Erica Johnson

Date of Award

Spring 3-5-2015

Document Type


Degree Name

Bachelor of Arts


Biology; College of Arts & Sciences

First Advisor

Kimberlee Moran


Forensic taphonomy is the study of all the biological, chemical, and environmental processes that occur postmortem on human remains. Decomposition begins immediately after death and is affected by numerous factors, including temperature, moisture, soil acidity, and microbial activity. Knowing how these factors affect decomposition is necessary in determining the postmortem interval of a recovered body. The effect of the New Jersey Pine Barrens soil environment on the decomposition of buried remains was examined. This area contains soil that is characterized as acidic, low in moisture, and nutrient-poor. Rats were buried and then exhumed at different stages of decomposition (75, 187, 331, 793, and 3245 accumulated degree days). The results were consistent with the expected rate of decomposition which was calculated based on temperature alone. Because of what is known about acidity and moisture, it is suggested that the acidic soil compensated for the decelerating effects of burial and low moisture soil. Results can be applied to postmortem interval calculations in future forensic cases of recovered bodies found in the New Jersey Pine Barrens.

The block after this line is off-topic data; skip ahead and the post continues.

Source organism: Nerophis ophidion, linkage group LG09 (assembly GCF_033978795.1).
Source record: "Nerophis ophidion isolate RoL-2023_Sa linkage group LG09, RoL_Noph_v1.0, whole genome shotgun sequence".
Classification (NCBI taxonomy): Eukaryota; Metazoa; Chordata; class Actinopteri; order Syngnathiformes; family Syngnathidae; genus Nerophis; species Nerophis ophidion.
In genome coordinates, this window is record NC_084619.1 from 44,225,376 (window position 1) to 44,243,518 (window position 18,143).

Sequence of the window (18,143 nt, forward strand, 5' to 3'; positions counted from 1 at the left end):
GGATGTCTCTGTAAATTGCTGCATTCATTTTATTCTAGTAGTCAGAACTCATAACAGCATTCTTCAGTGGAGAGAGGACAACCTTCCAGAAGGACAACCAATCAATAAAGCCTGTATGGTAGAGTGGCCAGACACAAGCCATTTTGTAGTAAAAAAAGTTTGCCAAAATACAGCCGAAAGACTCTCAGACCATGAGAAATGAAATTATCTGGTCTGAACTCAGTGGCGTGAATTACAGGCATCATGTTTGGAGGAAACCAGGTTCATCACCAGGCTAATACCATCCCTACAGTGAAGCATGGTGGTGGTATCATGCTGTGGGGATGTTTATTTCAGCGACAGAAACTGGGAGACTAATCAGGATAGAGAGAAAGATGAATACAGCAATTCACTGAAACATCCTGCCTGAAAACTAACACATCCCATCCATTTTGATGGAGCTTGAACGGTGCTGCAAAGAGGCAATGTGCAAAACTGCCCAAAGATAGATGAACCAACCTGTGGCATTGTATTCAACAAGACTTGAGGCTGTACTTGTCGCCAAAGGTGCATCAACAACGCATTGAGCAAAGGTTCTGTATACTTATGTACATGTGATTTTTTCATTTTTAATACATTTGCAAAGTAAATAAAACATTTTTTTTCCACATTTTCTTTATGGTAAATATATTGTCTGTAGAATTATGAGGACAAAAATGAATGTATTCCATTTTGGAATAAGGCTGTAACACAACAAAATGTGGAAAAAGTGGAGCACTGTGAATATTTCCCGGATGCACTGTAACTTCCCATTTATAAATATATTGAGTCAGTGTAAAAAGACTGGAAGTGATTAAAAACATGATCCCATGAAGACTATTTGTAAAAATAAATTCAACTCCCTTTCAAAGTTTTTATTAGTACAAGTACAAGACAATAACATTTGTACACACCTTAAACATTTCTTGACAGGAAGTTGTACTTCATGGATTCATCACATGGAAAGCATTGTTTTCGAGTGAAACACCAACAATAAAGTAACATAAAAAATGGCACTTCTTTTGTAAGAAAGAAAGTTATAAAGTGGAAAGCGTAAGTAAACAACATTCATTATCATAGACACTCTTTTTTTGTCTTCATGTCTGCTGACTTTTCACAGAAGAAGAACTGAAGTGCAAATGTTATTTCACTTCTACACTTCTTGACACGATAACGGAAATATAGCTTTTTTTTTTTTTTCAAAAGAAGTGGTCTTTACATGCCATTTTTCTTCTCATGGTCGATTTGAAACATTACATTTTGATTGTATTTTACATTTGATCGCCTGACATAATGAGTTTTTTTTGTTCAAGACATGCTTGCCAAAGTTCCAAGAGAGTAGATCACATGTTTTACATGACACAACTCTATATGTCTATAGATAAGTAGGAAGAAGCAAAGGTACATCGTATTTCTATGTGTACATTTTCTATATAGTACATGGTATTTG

Included in

Life Sciences Commons